Something worries me about having an unelected minister (as Lord Adonis was) and yet he really seemed to understand the direction he should be headed and to have been able to take a longer term view - not just to the next election, and not based on a political dogma.  Perhaps we didn't see him for long enough for any slips. 

It is fascinating how Claire Perry - the rail minister - was so heavily involved in matters and he boss Patrick McL took a lighter role, yet the visibility has now changes and it's Chris Grayling (Patrick's replacement) rather than Paul (in place of Claire) we largely see.  You comment, BNM, about the civil servants having a grasp but the ministers not ... there are exceptions there, and Claire Perry was one of them - that's from personal experience (and, no, that's not because she gave us everything we asked for - she certainly didn't, and argued an informed case as to why, face to face!)
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grahame
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« Reply #35 on: July 26, 2017, 08:13:57 pm »

The good people of Bristol (a somewhat larger place than Windermere) and Bath (also a world heritage place) may feel unfavoured too even though they're in the south.   In fact they may feel even more angry in that the provision of  new local and regional trains in the North isn't matched in the Bristol (West) area, where they're getting London's cast offs.
Couldn't agree more, especially when a few years back the plan was to order a new fleet of trains for the Cardiff-Portsmouth line. Be it Labour or Tory, the cackhanded way the railways are treated by Dft is a disgrace. They have no idea from one day to the next what they are doing. Make it up as you go along.

Rather confirmed ... from The Yorkshire Post

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Chris Grayling: Government will not let North down on transport

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Red Squirrel
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« Reply #36 on: July 26, 2017, 09:23:00 pm »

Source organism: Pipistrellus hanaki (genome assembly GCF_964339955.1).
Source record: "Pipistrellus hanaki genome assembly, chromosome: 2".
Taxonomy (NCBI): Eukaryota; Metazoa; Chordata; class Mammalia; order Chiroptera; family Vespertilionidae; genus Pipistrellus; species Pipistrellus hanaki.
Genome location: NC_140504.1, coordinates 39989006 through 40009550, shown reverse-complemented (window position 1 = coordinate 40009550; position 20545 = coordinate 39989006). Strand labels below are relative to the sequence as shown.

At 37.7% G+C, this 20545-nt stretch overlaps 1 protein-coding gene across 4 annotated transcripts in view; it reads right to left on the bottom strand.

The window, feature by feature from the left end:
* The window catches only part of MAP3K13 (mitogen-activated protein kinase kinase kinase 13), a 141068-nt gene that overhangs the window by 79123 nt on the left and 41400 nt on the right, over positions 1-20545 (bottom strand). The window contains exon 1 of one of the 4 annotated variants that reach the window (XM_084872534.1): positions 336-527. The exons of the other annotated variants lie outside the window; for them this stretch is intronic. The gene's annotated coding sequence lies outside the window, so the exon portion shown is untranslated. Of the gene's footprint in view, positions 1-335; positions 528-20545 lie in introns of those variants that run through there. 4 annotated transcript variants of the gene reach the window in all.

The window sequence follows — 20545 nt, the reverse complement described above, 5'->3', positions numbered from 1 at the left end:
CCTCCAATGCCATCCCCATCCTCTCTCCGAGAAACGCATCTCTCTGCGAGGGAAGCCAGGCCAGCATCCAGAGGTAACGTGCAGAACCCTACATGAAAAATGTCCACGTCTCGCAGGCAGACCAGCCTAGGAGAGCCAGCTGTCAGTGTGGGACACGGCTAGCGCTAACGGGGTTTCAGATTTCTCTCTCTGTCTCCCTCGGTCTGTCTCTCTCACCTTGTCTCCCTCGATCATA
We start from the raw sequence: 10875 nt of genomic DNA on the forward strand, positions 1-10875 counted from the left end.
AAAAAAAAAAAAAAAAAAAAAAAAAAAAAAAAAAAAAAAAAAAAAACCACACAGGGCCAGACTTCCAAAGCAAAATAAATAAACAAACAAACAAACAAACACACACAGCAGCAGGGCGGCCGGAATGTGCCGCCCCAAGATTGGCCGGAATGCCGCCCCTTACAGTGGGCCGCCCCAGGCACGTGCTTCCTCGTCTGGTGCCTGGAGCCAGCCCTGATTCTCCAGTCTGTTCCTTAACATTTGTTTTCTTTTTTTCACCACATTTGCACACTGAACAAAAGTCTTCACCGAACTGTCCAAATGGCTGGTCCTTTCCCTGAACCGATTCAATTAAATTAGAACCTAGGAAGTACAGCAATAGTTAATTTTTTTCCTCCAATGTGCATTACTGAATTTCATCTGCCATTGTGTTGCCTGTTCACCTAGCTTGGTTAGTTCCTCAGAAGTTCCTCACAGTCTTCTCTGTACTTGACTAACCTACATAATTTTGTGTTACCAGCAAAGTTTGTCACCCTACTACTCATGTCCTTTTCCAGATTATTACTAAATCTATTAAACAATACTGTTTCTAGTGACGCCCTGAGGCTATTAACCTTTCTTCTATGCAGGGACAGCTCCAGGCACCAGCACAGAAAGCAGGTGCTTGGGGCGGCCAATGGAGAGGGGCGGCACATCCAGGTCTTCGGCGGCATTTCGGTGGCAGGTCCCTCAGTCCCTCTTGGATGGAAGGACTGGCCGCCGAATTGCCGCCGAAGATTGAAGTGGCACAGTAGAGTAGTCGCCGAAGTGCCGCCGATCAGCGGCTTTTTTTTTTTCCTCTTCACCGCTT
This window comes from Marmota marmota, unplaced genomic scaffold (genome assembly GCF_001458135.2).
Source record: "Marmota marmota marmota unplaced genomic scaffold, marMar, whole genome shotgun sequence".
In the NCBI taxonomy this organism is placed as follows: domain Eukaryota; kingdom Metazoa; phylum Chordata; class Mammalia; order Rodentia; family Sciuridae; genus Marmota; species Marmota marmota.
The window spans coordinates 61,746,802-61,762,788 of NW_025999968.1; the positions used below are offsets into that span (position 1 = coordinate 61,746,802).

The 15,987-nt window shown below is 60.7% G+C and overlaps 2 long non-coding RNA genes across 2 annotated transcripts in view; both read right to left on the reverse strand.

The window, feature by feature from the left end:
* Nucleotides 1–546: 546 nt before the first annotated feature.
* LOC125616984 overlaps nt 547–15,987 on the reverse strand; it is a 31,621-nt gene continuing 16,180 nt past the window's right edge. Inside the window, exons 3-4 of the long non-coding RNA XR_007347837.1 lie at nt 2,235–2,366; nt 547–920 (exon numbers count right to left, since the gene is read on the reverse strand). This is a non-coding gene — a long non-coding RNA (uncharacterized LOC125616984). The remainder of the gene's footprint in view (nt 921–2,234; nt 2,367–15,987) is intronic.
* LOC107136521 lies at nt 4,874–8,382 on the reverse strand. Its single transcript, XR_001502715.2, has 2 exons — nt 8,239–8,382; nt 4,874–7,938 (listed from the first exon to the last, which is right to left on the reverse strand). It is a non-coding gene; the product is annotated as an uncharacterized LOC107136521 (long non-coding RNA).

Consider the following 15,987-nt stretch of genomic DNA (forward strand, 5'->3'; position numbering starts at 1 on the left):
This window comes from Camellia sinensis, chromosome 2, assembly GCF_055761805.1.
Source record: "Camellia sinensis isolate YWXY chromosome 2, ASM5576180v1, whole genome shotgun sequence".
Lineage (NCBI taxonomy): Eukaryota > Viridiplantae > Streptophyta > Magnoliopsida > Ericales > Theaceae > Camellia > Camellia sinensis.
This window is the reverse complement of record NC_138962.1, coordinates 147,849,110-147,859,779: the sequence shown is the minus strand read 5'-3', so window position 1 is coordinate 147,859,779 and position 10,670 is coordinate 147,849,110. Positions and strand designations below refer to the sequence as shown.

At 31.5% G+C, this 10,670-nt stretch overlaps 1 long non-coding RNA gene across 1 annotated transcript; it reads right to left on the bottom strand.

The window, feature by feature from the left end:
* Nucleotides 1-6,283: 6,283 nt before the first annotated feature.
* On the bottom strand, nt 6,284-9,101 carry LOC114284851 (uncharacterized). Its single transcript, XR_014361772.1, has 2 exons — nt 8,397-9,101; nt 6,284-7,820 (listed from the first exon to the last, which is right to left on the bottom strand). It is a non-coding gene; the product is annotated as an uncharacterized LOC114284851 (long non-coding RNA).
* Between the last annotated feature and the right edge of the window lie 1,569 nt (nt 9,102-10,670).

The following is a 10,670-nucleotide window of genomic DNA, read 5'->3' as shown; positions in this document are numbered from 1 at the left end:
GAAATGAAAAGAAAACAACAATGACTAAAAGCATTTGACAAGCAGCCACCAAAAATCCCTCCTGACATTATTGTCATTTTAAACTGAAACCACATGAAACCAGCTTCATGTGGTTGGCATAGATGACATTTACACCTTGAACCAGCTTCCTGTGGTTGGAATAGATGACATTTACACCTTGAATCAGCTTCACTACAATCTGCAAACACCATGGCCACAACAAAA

Charging overnight is a good idea, provided of course that you enjoy off-street parking.I currently do not, and cannot guarantee being able to leave the car outside my house. Nor would I like to have a cable running across the pavement.


Overnight charging is, as you say, a problem for those without off-street parking. However there is no shortage of potential solutions, none of which require the use of an extension lead: Induction coils under the road surface have, for example and if you'll forgive the pun, potential, though it'll obviously require quite a bit of investment to make them a reality. Meanwhile ubitricity have a simpler medium-term solution...*

*I do like the Independent's caption claiming their photo was taken in London - last time I checked, the French church of Friedrichstadt was in Berlin. Hey ho.



And if we all exchanged our internal combustion engined cars for electric overnight, we would need 20 new nuclear power stations and/or a couple of million extra wind turbines. But it would be an efficient way to use off-peak electricity, which, given we are all buying LED light bulbs would probably be offered during the daytime.


Well we won't though, will we? It'll take 15-20 years. There is currently (sic) sufficient capacity to charge half the fleet overnight. By the time we get to that point the world will be a different place.